Sunday, September 11, 2011

Ten Years Ago Today

I had been a high school graduate for all of three months and was still fighting with my parents about why I hadn't joined the armed services. They, after all, both served in the Army. My brother had chosen to enlist. Recruiters were calling me everyday.

April had just turned three on September 10th. Mom was making breakfast and I was rubbing the sleep from my eyes. I turned on the t.v. to get the weather. But there was breaking news. A plane hit a building in New York City. There weren't a lot of details so I turned to CNN.

They saw it differently. They didn't think it was an accident.

I yelled to my mom, "A plane crashed in New York!". She said a quick prayer and said this would probably be like the Kennedy assassination. People glued to the television all day but the news never changing.

And then, from the right side of the screen, looking like a home movie of a little boy playing with his toys, another plane hit the second tower.

This wasn't an accident. Someone was killing Americans. In droves.

America was on lock down. Every major city was being put on high alert. Armed Forces went on Operation Delta. Schools were locked down. And I just sat. And stared. And cried.

I cried as I watched people with no hope jump eighty stories to their deaths. I cried as I watched Tower Two fall like a house made of sand. I cried when Flight 77 crashed into the Pentagon. And I cried when Flight 93 crashed into a field.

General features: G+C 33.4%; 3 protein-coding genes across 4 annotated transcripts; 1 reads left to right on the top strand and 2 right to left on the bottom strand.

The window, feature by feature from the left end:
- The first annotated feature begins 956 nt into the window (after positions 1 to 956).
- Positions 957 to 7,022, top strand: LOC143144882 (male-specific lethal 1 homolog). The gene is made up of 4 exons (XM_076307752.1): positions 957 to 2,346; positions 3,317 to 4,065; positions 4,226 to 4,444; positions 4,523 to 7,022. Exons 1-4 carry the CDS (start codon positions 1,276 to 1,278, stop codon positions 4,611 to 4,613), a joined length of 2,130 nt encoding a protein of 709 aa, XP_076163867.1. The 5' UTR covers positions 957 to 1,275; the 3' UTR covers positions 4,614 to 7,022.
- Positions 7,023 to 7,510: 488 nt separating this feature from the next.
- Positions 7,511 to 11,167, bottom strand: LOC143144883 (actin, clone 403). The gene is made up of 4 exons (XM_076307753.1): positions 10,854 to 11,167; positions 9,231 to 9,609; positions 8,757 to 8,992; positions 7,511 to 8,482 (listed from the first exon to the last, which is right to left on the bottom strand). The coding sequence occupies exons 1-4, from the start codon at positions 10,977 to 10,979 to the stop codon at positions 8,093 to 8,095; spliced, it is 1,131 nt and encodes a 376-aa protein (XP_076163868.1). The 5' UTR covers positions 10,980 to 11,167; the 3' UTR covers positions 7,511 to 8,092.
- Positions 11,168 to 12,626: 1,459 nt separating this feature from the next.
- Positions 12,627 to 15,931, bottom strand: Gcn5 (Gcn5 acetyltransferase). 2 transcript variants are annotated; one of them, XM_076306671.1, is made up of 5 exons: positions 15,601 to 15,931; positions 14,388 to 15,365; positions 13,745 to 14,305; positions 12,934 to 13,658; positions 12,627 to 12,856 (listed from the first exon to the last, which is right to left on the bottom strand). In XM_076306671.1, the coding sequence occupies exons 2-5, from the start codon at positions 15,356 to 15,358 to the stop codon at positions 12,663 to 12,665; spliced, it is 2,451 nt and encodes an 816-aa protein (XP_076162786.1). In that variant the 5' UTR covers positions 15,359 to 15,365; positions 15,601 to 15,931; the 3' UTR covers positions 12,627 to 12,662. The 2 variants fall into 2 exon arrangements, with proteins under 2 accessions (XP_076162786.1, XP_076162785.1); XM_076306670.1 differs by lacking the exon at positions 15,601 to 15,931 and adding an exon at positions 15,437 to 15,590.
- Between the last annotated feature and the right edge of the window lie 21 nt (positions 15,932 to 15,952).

I prayed for it to be over. My mind couldn't stand anymore shock. My heart was cloaked in fear. It's hard now to think that it all only lasted ninety minutes. Because those were the longest minutes of my life.

Not knowing what city would be next. What metropolis was unfortunate enough to be the next target.

I was at home on September 11, 2001. I spent the entire morning standing in our living room glued to the television wondering what else could happen. Who else would die that day. Had anyone gotten a chance to say "I love you" one last time?

Never forget where you were in September 11, 2001. Never forget the feeling of oneness and comraderie that you felt that day. Never forget what a privilege it is to be an American. Never forget that freedom has a price.

God Bless America.

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